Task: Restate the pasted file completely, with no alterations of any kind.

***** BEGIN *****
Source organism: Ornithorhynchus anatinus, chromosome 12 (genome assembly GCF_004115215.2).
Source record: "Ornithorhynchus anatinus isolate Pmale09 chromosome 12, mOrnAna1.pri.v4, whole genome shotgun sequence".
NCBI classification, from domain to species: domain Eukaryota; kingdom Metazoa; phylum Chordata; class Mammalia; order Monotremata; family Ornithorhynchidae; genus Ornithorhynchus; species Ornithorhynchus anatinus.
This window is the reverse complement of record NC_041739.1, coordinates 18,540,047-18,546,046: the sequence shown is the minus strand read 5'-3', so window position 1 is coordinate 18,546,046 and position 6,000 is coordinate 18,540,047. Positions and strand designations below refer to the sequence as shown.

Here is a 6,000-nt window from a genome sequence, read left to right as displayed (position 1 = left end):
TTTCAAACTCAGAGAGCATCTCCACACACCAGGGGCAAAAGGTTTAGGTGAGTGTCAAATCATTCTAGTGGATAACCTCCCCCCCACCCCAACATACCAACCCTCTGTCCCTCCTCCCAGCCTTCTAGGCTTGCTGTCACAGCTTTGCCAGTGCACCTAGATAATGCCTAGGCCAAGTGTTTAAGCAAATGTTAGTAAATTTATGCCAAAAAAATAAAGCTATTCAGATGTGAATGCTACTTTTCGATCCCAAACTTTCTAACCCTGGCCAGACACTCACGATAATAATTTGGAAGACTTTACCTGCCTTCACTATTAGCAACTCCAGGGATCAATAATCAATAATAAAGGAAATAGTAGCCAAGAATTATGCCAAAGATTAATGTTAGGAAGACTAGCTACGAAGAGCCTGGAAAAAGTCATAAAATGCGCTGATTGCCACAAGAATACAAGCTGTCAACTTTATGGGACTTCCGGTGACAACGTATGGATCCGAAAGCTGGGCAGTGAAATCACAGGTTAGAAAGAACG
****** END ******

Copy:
Source organism: Ornithorhynchus anatinus, chromosome 12 (genome assembly GCF_004115215.2).
Source record: "Ornithorhynchus anatinus isolate Pmale09 chromosome 12, mOrnAna1.pri.v4, whole genome shotgun sequence".
NCBI classification, from domain to species: domain Eukaryota; kingdom Metazoa; phylum Chordata; class Mammalia; order Monotremata; family Ornithorhynchidae; genus Ornithorhynchus; species Ornithorhynchus anatinus.
This window is the reverse complement of record NC_041739.1, coordinates 18,540,047-18,546,046: the sequence shown is the minus strand read 5'-3', so window position 1 is coordinate 18,546,046 and position 6,000 is coordinate 18,540,047. Positions and strand designations below refer to the sequence as shown.

Here is a 6,000-nt window from a genome sequence, read left to right as displayed (position 1 = left end):
TTTCAAACTCAGAGAGCATCTCCACACACCAGGGGCAAAAGGTTTAGGTGAGTGTCAAATCATTCTAGTGGATAACCTCCCCCCCACCCCAACATACCAACCCTCTGTCCCTCCTCCCAGCCTTCTAGGCTTGCTGTCACAGCTTTGCCAGTGCACCTAGATAATGCCTAGGCCAAGTGTTTAAGCAAATGTTAGTAAATTTATGCCAAAAAAATAAAGCTATTCAGATGTGAATGCTACTTTTCGATCCCAAACTTTCTAACCCTGGCCAGACACTCACGATAATAATTTGGAAGACTTTACCTGCCTTCACTATTAGCAACTCCAGGGATCAATAATCAATAATAAAGGAAATAGTAGCCAAGAATTATGCCAAAGATTAATGTTAGGAAGACTAGCTACGAAGAGCCTGGAAAAAGTCATAAAATGCGCTGATTGCCACAAGAATACAAGCTGTCAACTTTATGGGACTTCCGGTGACAACGTATGGATCCGAAAGCTGGGCAGTGAAATCACAGGTTAGAAAGAACG